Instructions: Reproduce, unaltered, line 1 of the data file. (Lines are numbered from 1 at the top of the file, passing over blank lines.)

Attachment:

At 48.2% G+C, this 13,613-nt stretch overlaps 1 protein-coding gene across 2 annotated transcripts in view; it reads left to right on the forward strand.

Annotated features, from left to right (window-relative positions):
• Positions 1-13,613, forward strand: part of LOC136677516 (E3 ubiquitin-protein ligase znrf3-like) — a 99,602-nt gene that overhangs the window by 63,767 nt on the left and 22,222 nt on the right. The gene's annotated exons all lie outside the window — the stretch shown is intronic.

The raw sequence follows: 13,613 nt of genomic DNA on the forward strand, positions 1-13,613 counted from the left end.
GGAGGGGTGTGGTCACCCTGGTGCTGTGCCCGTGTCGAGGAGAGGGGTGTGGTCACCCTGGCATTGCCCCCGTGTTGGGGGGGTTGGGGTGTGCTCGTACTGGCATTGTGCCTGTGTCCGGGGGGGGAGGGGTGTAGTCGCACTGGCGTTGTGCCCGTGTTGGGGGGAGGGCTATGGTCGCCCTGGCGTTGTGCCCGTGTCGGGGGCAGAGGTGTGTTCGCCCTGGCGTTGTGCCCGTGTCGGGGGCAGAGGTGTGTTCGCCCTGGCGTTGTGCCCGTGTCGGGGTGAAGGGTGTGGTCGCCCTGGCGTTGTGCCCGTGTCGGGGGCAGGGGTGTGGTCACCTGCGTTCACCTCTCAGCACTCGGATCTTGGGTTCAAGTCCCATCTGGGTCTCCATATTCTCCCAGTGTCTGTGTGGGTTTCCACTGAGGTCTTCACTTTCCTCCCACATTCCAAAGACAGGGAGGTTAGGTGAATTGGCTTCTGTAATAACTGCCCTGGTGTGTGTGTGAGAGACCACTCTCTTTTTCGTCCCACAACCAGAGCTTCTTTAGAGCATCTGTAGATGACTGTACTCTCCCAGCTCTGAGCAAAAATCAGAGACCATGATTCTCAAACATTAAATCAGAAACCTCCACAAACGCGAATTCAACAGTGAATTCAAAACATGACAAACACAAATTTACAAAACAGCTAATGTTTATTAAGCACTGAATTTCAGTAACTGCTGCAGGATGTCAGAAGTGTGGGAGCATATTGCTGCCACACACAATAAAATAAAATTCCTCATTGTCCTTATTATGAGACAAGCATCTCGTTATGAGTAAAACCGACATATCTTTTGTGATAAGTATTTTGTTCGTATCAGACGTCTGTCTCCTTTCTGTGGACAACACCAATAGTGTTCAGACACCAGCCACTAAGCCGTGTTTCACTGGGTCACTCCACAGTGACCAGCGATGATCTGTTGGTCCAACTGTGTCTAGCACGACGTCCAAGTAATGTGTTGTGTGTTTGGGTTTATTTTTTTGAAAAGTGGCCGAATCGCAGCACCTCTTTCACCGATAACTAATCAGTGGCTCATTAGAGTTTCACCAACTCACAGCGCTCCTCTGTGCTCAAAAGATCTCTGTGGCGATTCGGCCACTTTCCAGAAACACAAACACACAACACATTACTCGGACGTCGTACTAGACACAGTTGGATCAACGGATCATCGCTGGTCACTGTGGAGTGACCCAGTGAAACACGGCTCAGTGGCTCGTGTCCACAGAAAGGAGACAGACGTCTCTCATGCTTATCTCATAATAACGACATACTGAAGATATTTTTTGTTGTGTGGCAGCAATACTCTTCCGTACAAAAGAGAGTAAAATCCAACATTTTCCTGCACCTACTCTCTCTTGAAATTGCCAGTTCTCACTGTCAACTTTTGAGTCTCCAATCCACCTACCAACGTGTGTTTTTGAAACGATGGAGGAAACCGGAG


At 48.2% G+C, this 13,613-nt stretch overlaps 1 protein-coding gene across 2 annotated transcripts in view; it reads left to right on the forward strand.